Advertisement

Diseases of the Colon & Rectum

, Volume 33, Issue 9, pp 753–757 | Cite as

Clinical application of spectral analysis of bowel sounds in intestinal obstruction

  • Hajime Yoshino
  • Yuji Abe
  • Toshiaki Yoshino
  • Keiichi Ohsato
Original Contributions

Abstract

The bowel sounds of 21 patients with mechanical obstruction of the intestine were studied. A computer analysis of bowel sounds was performed using a signal processor. Bowel sounds of patients were classified into 3 types (Types I, II, and III) based on the histograms, although these were not distinguishable on auscultation. The lower, peak, and upper frequencies were 173 ± 25 Hz, 273 ± 64 Hz, and 667 ± 58 Hz, respectively, in Type I; 309 ±121 Hz, 632 ± 94 Hz, and 878 ± 116 Hz, respectively, in Type II; and 330 ± 120 Hz, 612 ± 86 Hz, and 766 ± 82 Hz, respectively, in Type III. High frequency sounds above 900 Hz were recorded in Types I and II but not in Type III. The ratio of the operated patients was 0, 23, and 100 percent in Types I, II, and III, respectively. The intervals between the times of admission and operation were 4.3 days and 1.2 days in Types II and III, respectively. Thus, it appears that the methods described by the authors could provide a very objective assessment of the severity and help determine the treatment (conservative or operative) of each patient.

Key words

Bowel sounds Computer analysis Signal processor Intestinal obstruction Indication Treatment 

Preview

Unable to display preview. Download preview PDF.

Unable to display preview. Download preview PDF.

References

  1. 1.
    Shatila AH, Chamberiain BE, Webb WR. Current status of diagnosis and management of strangulation obstruction of the small bowel. Am J Surg 1976;132:299–303.PubMedGoogle Scholar
  2. 2.
    Sarr MG, Bulkley GB, Zuidema GD. Preoperative recognition of intestinal strangulation obstruction. Am J Surg 1983;145:176–81.PubMedGoogle Scholar
  3. 3.
    Horn GE, Mynors JM. Technical note: recording the bowel sounds. Med Biol Eng Comput 1966;4:205–8.Google Scholar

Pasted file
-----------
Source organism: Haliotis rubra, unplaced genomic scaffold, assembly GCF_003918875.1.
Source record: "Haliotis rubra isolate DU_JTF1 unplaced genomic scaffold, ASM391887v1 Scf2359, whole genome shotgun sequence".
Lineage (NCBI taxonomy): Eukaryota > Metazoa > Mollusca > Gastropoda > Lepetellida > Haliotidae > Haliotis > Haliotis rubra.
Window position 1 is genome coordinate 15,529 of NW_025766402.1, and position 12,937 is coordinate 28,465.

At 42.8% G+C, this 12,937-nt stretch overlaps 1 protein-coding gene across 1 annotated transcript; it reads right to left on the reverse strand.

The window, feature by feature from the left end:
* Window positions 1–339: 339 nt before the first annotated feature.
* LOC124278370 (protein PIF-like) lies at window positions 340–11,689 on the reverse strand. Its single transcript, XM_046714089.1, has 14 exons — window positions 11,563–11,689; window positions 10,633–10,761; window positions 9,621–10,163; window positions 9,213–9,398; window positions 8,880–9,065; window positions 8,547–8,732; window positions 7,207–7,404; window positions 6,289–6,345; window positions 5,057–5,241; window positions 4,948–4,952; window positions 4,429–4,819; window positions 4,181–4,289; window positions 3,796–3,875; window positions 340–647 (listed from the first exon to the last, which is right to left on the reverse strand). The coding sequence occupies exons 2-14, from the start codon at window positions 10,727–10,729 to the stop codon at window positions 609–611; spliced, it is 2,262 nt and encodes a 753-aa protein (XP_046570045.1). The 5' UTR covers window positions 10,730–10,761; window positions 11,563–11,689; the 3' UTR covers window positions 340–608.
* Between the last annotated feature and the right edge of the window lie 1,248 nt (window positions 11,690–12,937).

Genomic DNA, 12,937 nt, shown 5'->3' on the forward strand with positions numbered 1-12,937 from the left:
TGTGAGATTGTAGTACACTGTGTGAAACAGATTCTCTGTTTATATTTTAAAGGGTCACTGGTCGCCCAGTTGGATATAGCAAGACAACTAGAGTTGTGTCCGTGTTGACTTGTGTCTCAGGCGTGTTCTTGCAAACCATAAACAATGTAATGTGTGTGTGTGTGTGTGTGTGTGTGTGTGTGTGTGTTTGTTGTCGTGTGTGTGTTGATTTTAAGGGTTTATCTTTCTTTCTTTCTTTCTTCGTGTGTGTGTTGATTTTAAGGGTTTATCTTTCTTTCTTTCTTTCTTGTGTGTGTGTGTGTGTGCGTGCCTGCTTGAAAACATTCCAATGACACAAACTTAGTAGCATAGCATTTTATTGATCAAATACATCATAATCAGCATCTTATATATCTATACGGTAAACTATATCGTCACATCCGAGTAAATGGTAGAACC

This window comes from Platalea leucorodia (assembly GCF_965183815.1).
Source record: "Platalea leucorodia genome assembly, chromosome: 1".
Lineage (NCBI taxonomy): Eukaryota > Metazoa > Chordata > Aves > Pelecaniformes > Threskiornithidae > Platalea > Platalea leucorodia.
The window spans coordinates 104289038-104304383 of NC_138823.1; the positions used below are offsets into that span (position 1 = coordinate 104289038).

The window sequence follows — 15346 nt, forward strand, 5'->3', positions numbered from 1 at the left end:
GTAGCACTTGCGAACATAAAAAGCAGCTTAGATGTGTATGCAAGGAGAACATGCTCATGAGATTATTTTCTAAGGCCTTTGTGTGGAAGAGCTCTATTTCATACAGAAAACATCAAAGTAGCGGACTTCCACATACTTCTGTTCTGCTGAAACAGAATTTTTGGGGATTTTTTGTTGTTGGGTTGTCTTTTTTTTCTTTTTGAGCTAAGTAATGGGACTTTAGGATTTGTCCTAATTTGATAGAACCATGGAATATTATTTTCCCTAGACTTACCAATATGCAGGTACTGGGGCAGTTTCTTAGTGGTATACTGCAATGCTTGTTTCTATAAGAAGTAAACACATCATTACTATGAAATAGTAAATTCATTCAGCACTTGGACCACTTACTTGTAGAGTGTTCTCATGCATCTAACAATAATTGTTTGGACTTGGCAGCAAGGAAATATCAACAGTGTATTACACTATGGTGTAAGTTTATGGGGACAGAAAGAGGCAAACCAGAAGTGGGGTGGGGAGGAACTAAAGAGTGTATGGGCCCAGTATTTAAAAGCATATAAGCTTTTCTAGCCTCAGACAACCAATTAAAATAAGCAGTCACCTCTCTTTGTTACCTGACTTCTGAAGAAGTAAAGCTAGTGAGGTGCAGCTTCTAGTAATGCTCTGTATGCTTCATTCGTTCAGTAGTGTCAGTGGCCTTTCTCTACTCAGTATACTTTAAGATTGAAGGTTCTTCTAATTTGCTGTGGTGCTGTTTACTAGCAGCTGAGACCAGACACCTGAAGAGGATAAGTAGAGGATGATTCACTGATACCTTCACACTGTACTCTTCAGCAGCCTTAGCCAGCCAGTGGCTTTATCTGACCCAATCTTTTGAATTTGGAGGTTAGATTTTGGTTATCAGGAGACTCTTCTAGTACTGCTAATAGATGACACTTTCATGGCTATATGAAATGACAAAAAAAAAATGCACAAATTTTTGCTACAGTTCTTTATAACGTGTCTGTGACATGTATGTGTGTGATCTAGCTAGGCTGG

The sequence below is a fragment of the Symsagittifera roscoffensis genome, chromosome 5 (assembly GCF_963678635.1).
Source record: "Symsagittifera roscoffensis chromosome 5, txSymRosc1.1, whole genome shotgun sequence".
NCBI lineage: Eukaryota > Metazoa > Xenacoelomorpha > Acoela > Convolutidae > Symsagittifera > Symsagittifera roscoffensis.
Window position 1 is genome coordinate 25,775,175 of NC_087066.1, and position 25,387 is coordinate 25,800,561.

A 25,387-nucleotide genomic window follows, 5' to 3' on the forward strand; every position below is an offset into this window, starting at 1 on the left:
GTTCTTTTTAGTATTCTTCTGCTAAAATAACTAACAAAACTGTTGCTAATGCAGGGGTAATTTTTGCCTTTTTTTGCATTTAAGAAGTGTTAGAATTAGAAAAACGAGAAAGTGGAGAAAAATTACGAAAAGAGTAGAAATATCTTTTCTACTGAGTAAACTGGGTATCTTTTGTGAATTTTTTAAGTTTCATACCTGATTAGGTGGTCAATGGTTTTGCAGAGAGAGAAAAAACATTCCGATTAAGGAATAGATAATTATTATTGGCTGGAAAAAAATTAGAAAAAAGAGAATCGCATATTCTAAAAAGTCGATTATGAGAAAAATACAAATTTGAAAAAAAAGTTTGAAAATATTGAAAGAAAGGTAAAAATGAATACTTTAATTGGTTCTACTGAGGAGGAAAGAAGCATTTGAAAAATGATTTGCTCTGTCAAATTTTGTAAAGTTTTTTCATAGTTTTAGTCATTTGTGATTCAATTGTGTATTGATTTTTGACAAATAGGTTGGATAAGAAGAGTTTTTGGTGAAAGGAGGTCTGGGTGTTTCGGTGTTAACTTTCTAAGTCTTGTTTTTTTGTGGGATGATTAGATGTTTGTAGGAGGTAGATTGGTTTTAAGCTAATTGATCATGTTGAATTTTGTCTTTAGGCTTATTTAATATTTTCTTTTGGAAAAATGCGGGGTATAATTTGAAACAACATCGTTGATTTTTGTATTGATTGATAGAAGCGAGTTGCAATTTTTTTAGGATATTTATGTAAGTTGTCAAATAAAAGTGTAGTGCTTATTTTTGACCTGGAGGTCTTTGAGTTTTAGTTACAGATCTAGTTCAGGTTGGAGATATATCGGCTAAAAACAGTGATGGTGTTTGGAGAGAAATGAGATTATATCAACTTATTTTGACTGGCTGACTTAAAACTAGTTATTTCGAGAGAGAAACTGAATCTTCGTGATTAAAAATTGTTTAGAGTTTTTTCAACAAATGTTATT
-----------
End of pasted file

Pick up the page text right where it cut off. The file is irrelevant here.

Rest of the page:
4. 4.
    Chowdhury SK, Majumder AK. Digital spectrum analysis of respiratory sound. IEEE Trans Biomed Eng 1981;28:784–8.PubMedGoogle Scholar
  5. 5.
    Cannon WB. Auscultation of the rhythmic sounds produced by the stomach and intestines. Am J Physiol 1905;13:339–53.Google Scholar
  6. 6.
    Farrar JT, Ingelfinger FJ. Gastrointestinal motility as revealed by study of abdominal sounds. Gastroenterology 1955;29:789–800.PubMedGoogle Scholar
  7. 7.
    Vasseur C, Devroede G, Dalle D, Vanhoutte N, Bastin E, Thibault R. Postprandial bowel sounds. IEEE Trans Biomed Eng 1975;22:443–8.PubMedGoogle Scholar
  8. 8.
    Dalle D, Devroede G, Thibault R, Perrault J. Computer analysis of bowel sounds. Comput Biol Med 1975;4:247–56.PubMedGoogle Scholar
  9. 9.
    Politzer JP, Devroede G, Vasseru C, Gerard J, Thibault R. The genesis of bowel sounds: influence of viscus and gastrointestinal content. Gastroenterology 1976;71:282–5.PubMedGoogle Scholar
  10. 10.
    Watoson WC, Knox EC. Phonoenterography;the recording a analysis of bowel sounds. Gut 1967;8:88–94.PubMedGoogle Scholar

Copyright information

© American Society of Colon and Rectal Surgeons 1990

Authors and Affiliations

  • Hajime Yoshino
    • 1
    • 2
  • Yuji Abe
    • 1
    • 2
  • Toshiaki Yoshino
    • 1
    • 2
  • Keiichi Ohsato
    • 1
    • 2
  1. 1.First Department of Surgery, School of MedicineUniversity of Occupational and Environmental HealthKitakyushuJapan
  2. 2.Yoshino HospitalKitakyushuJapan

Personalised recommendations